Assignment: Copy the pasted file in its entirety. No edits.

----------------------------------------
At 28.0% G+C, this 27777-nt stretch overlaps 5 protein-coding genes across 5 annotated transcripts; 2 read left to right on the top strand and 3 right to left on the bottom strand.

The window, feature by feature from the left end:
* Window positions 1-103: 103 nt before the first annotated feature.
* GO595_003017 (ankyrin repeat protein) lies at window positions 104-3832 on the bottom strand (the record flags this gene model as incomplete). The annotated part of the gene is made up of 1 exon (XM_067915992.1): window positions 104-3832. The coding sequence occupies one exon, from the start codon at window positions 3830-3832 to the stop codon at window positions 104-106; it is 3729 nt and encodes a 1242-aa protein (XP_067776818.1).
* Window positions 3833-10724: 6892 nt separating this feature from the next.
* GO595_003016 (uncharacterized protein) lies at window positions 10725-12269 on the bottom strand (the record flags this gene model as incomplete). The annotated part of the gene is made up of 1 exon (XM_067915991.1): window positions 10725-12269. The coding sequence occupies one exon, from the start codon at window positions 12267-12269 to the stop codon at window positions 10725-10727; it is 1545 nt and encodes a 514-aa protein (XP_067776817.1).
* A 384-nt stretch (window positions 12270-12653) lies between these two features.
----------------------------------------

At 28.0% G+C, this 27777-nt stretch overlaps 5 protein-coding genes across 5 annotated transcripts; 2 read left to right on the top strand and 3 right to left on the bottom strand.

The window, feature by feature from the left end:
* Window positions 1-103: 103 nt before the first annotated feature.
* GO595_003017 (ankyrin repeat protein) lies at window positions 104-3832 on the bottom strand (the record flags this gene model as incomplete). The annotated part of the gene is made up of 1 exon (XM_067915992.1): window positions 104-3832. The coding sequence occupies one exon, from the start codon at window positions 3830-3832 to the stop codon at window positions 104-106; it is 3729 nt and encodes a 1242-aa protein (XP_067776818.1).
* Window positions 3833-10724: 6892 nt separating this feature from the next.
* GO595_003016 (uncharacterized protein) lies at window positions 10725-12269 on the bottom strand (the record flags this gene model as incomplete). The annotated part of the gene is made up of 1 exon (XM_067915991.1): window positions 10725-12269. The coding sequence occupies one exon, from the start codon at window positions 12267-12269 to the stop codon at window positions 10725-10727; it is 1545 nt and encodes a 514-aa protein (XP_067776817.1).
* A 384-nt stretch (window positions 12270-12653) lies between these two features.